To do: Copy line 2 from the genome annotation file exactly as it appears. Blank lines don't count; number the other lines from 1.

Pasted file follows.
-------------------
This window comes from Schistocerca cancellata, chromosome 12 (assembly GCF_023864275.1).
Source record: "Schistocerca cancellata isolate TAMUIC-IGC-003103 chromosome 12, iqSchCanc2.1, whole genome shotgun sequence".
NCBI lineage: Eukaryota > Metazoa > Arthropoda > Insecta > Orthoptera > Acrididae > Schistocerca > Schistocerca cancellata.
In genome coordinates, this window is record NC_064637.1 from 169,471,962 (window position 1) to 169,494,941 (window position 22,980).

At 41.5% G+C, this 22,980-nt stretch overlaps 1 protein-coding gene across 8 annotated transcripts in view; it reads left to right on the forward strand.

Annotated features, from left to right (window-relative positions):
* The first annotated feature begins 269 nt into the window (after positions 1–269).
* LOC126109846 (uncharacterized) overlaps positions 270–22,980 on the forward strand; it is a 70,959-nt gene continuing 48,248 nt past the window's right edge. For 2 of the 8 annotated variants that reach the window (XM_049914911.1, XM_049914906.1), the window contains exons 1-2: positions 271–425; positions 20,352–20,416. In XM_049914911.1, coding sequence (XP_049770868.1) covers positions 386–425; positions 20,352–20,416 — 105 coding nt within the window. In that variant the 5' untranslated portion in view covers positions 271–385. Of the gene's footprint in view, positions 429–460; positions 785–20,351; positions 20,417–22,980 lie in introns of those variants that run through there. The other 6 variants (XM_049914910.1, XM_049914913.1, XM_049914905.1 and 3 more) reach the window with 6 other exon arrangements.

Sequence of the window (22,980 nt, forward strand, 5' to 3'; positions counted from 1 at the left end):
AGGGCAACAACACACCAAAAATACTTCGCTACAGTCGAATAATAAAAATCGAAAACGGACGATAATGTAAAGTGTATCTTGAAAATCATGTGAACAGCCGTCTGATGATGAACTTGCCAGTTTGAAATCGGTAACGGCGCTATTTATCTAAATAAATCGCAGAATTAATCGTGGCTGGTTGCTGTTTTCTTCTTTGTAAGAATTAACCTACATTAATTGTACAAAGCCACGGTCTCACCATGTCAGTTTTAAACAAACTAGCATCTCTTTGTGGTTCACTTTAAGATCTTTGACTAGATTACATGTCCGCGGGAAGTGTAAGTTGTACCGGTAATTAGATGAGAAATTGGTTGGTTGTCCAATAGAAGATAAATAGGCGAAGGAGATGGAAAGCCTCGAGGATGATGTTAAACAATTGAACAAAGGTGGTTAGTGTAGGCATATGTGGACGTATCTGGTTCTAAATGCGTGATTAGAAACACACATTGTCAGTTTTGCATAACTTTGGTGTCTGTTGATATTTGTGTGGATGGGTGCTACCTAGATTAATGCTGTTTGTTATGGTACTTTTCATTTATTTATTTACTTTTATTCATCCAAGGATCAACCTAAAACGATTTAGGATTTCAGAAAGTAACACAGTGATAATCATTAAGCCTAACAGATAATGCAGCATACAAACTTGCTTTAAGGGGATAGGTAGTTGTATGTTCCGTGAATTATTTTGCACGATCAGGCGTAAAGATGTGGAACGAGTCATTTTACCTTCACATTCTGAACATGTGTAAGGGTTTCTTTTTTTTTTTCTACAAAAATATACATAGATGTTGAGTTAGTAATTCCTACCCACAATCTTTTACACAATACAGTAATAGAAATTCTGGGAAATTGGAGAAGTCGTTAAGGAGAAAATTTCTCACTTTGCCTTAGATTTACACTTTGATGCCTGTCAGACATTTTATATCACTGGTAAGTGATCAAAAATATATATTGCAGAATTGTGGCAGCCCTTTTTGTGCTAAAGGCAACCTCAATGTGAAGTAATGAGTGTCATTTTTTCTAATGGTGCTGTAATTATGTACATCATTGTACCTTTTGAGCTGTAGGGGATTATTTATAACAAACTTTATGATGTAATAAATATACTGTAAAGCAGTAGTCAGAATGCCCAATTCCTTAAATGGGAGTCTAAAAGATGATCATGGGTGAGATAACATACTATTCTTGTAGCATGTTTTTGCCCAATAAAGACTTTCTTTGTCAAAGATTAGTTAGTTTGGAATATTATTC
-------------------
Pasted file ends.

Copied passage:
Source record: "Schistocerca cancellata isolate TAMUIC-IGC-003103 chromosome 12, iqSchCanc2.1, whole genome shotgun sequence".